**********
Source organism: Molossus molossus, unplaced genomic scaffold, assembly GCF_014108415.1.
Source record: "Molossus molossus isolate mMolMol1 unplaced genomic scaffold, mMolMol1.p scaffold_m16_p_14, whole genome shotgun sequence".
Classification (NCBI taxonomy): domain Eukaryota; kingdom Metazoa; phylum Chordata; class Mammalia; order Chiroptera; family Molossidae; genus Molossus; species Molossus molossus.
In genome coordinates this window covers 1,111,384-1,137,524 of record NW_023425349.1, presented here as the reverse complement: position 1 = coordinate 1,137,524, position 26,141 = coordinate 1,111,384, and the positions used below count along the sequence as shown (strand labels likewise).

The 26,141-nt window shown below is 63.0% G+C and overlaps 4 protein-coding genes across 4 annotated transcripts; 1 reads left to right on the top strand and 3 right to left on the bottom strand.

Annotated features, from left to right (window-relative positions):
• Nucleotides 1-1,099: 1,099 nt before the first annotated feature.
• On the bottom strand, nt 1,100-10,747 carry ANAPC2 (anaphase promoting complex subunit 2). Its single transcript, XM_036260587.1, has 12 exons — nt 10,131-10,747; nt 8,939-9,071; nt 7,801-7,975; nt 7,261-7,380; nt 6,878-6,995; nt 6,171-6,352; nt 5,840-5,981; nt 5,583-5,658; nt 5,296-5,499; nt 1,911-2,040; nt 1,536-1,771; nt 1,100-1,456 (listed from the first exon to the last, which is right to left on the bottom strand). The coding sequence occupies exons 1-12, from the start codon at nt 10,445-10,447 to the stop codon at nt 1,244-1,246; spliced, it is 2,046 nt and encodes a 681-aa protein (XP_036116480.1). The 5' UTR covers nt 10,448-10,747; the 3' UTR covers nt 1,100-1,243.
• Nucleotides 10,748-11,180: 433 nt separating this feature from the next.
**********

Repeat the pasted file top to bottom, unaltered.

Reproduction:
Source organism: Molossus molossus, unplaced genomic scaffold, assembly GCF_014108415.1.
Source record: "Molossus molossus isolate mMolMol1 unplaced genomic scaffold, mMolMol1.p scaffold_m16_p_14, whole genome shotgun sequence".
Classification (NCBI taxonomy): domain Eukaryota; kingdom Metazoa; phylum Chordata; class Mammalia; order Chiroptera; family Molossidae; genus Molossus; species Molossus molossus.
In genome coordinates this window covers 1,111,384-1,137,524 of record NW_023425349.1, presented here as the reverse complement: position 1 = coordinate 1,137,524, position 26,141 = coordinate 1,111,384, and the positions used below count along the sequence as shown (strand labels likewise).

The 26,141-nt window shown below is 63.0% G+C and overlaps 4 protein-coding genes across 4 annotated transcripts; 1 reads left to right on the top strand and 3 right to left on the bottom strand.

Annotated features, from left to right (window-relative positions):
• Nucleotides 1-1,099: 1,099 nt before the first annotated feature.
• On the bottom strand, nt 1,100-10,747 carry ANAPC2 (anaphase promoting complex subunit 2). Its single transcript, XM_036260587.1, has 12 exons — nt 10,131-10,747; nt 8,939-9,071; nt 7,801-7,975; nt 7,261-7,380; nt 6,878-6,995; nt 6,171-6,352; nt 5,840-5,981; nt 5,583-5,658; nt 5,296-5,499; nt 1,911-2,040; nt 1,536-1,771; nt 1,100-1,456 (listed from the first exon to the last, which is right to left on the bottom strand). The coding sequence occupies exons 1-12, from the start codon at nt 10,445-10,447 to the stop codon at nt 1,244-1,246; spliced, it is 2,046 nt and encodes a 681-aa protein (XP_036116480.1). The 5' UTR covers nt 10,448-10,747; the 3' UTR covers nt 1,100-1,243.
• Nucleotides 10,748-11,180: 433 nt separating this feature from the next.